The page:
Suspension bridge

Kate FieldingSouth Western Times
The council will consider raising the bridge by either 600mm or 1400mm subject to the preparation of drawings and a price and timeline.
Camera IconThe council will consider raising the bridge by either 600mm or 1400mm subject to the preparation of drawings and a price and timeline. Credit: Graphic / South Western Times

Bunbury City Council has bowed to weeks of intense public pressure to reconsider raising the height of the Koombana Bay footbridge.

In front of another full gallery of boaters on Tuesday night, the council voted against a recommendation to stick by its original decision and instead opted for design drawings and costings for a higher bridge to be prepared.

Following months of “very effective” lobbying from the city’s boating fraternity, the debate flared again this week when the council listened to three deputations before nearly all councillors weighed in on the issue.

The boating community’s demands appear to have been heard with the council to consider raising the bridge by either 600mm or 1400mm subject to the preparation of drawings and a price and timeline from contractor Ertech.

The council also directed acting chief executive officer Mal Osborne to prepare a report detailing those costings, time-frames and potential funding sources by September 22.

The cost of preparing design drawings will be taken from the project’s budget contingency.

Mayor Gary Brennan described the boaters’ campaign as “very effective” and despite previously claiming the council’s original decision could not be rescinded, voted in favour of the review.

“I want to know precisely what the cost will be...I want to know what the design is...” Mr Brennan said.

Previous estimates from design consultants Cardno, quoted the work to raise the bridge to the same height as the traffic bridge at $528,000 while raising it 600mm would cost $379,500.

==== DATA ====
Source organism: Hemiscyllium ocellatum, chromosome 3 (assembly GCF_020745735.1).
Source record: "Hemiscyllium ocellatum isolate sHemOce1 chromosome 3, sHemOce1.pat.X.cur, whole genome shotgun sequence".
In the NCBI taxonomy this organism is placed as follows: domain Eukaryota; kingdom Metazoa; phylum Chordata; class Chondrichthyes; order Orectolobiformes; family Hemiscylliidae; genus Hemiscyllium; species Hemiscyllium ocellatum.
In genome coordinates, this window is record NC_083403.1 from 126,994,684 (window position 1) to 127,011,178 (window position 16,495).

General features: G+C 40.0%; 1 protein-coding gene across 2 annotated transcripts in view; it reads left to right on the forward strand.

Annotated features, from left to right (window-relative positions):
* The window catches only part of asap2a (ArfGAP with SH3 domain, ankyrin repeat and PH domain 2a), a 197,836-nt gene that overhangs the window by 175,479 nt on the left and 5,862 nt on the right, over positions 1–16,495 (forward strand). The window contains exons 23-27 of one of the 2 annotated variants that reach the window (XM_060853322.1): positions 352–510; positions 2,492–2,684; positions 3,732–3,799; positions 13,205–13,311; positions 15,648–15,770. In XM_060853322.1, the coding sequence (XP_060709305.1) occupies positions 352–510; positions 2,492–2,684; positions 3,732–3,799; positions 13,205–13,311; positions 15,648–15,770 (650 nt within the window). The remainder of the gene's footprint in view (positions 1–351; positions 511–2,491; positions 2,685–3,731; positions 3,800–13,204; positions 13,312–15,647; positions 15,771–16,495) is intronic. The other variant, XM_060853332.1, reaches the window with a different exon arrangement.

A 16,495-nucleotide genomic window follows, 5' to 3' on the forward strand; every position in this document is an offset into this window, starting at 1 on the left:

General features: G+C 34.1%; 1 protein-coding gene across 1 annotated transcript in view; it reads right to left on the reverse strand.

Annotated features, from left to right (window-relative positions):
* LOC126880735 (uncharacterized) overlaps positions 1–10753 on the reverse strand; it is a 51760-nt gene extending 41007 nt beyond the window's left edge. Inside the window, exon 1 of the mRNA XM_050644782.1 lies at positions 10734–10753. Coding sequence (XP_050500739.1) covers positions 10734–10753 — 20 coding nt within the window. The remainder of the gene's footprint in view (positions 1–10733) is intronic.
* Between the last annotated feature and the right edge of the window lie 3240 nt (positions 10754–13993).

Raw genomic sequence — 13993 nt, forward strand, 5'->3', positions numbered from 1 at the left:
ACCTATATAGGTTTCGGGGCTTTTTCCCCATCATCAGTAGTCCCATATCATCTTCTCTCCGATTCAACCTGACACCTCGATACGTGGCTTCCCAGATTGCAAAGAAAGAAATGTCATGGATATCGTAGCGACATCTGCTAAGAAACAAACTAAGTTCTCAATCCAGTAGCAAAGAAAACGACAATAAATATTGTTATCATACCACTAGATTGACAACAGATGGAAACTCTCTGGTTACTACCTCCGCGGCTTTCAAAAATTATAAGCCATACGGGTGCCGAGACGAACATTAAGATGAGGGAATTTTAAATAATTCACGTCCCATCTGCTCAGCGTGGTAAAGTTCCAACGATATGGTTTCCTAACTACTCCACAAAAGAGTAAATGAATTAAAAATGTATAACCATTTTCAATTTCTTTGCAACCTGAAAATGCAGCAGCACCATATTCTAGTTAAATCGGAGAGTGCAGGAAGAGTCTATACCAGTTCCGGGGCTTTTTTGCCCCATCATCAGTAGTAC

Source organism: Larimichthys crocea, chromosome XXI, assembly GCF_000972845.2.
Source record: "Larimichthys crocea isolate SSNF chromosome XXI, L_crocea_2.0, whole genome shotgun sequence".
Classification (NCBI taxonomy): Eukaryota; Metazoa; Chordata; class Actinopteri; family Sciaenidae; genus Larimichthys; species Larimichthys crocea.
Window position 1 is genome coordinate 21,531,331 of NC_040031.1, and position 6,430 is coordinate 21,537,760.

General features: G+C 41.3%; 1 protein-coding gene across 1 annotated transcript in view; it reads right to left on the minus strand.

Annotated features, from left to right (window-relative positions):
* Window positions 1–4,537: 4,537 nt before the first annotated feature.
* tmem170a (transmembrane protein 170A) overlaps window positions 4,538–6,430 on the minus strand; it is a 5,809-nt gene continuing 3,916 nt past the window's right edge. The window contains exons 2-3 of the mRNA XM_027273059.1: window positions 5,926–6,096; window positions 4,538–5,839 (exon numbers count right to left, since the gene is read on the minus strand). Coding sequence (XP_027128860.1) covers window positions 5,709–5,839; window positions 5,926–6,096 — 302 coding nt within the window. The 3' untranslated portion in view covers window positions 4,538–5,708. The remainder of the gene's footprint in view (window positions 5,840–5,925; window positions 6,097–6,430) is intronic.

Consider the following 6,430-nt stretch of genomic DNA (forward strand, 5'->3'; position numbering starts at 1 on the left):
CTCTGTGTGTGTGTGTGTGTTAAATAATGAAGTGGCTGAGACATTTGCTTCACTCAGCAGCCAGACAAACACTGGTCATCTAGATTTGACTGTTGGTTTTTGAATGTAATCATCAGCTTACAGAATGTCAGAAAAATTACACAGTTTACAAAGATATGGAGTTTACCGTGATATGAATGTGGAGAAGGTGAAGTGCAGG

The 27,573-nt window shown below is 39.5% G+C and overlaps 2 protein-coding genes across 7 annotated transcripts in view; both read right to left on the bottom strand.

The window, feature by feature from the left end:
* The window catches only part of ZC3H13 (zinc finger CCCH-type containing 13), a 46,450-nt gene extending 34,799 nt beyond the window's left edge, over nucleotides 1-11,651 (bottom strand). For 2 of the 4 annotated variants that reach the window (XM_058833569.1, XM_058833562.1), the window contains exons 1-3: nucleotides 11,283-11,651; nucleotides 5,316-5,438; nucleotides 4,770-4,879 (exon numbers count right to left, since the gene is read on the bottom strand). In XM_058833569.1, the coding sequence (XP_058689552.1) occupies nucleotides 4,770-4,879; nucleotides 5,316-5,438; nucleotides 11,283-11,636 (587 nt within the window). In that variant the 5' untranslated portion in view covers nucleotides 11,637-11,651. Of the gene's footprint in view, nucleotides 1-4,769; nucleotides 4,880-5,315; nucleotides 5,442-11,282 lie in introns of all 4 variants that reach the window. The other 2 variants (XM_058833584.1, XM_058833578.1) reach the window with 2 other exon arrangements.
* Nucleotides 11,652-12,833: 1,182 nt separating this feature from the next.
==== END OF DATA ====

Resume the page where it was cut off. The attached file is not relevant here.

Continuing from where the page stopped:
But during a meeting between city staff, boaters and the council on Monday night, it was revealed the costs could be 50 per cent either side of those quotes.

Ertech also advised it could cost $30,000 per week of delay in the project with the bridge expected to be completed by October 23 before Tuesday’s decision.

Councillors debated between not having the money to make changes so late in the project and making a more permanent decision to raise the bridge rather than waiting another month.

Cr James Hayward described the matter as a “missed opportunity” and said while he supported the bridge being lifted “we simply don’t have the funds”.

“It is a frustration and I share that frustration,” Mr Hayward said.

“I think that it should have been lifted but I think to try to fix that problem at this point in the negotiation with the contract that we have in place would be unwise.”

Cr Murray Cook suggested an alternative motion to increase the bridge by 600mm with a 10 per cent financial contribution from the boating fraternity, but the concept failed to get up.

Cr Wendy Giles argued that the safety of a “few vessels” should not be put above the safety of other ratepayers with no extra money allocated for other issues such as footpaths across the city.

“I have had representations from other groups and other individuals who are Bunbury ratepayers who do not see that they should be paying for a small group of people,” Cr Giles said.

“I know that sounds harsh, but in their eyes that is what it is – that other ratepayers in Bunbury will have to pay for this.

“The majority that I have spoken to do not want their ratepayers’ money spent on raising the bridge.”

But Cr Michelle Steck responded that the council spent money on all areas of the city, that some people did not use and the argument was not “fitting”.

“Sporting facilities, not everyone uses those, arts and culture, not everyone goes to the art gallery and the skate park, I don’t go there,” Cr Steck said.

“So the valid argument to say this is just for a small group of people, is not fitting for the entirety of the business of council.”

Cr Karen Steele argued that a decision needed to be made on Tuesday night rather than waiting until next month.

“This gives the option to come back in a months’ time and us to say no again about raising the bridge, I want this decision made tonight,” Cr Steele said.

Deputy Mayor Brendan Kelly made a strong push for the council to stick to its original decision, saying the interest of all the different stakeholders had to be balanced.

Cr Kelly also suggested there was a conflict of interest between passive users of the inlet and people who wanted to turn it into a marina, which received laughter from the gallery.

Prominent Bunbury businessman Colin Piacentini told the council that with tourism a focus for the city, the inlet should be open to everybody.

“I believe we have an icon inlet there which is the jewel in the crown and we should be raising the bridge to allow more tourist boats to come in,” he said.

“I think we should be opening this playground up to everybody and make it available to everyone.”

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